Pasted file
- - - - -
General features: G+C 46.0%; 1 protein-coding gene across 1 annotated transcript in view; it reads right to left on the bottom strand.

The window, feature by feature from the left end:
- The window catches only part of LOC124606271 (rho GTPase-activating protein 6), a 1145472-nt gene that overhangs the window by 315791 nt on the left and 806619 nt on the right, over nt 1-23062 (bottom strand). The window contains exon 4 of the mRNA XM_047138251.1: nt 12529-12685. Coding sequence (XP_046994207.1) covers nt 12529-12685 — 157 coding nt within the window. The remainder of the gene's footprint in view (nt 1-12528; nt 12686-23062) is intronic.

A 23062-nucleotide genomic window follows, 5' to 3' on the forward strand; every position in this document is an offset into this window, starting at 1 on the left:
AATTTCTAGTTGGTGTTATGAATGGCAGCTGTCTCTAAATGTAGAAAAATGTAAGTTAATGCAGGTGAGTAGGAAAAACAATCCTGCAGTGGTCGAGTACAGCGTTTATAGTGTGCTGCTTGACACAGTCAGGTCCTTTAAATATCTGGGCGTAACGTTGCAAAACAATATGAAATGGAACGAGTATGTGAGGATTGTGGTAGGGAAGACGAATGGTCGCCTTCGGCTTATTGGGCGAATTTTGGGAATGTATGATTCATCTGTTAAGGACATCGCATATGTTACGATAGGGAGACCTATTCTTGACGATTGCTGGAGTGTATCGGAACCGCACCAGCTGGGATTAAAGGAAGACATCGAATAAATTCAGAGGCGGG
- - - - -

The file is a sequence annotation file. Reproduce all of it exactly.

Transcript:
General features: G+C 46.0%; 1 protein-coding gene across 1 annotated transcript in view; it reads right to left on the bottom strand.

The window, feature by feature from the left end:
- The window catches only part of LOC124606271 (rho GTPase-activating protein 6), a 1145472-nt gene that overhangs the window by 315791 nt on the left and 806619 nt on the right, over nt 1-23062 (bottom strand). The window contains exon 4 of the mRNA XM_047138251.1: nt 12529-12685. Coding sequence (XP_046994207.1) covers nt 12529-12685 — 157 coding nt within the window. The remainder of the gene's footprint in view (nt 1-12528; nt 12686-23062) is intronic.

A 23062-nucleotide genomic window follows, 5' to 3' on the forward strand; every position in this document is an offset into this window, starting at 1 on the left:
AATTTCTAGTTGGTGTTATGAATGGCAGCTGTCTCTAAATGTAGAAAAATGTAAGTTAATGCAGGTGAGTAGGAAAAACAATCCTGCAGTGGTCGAGTACAGCGTTTATAGTGTGCTGCTTGACACAGTCAGGTCCTTTAAATATCTGGGCGTAACGTTGCAAAACAATATGAAATGGAACGAGTATGTGAGGATTGTGGTAGGGAAGACGAATGGTCGCCTTCGGCTTATTGGGCGAATTTTGGGAATGTATGATTCATCTGTTAAGGACATCGCATATGTTACGATAGGGAGACCTATTCTTGACGATTGCTGGAGTGTATCGGAACCGCACCAGCTGGGATTAAAGGAAGACATCGAATAAATTCAGAGGCGGG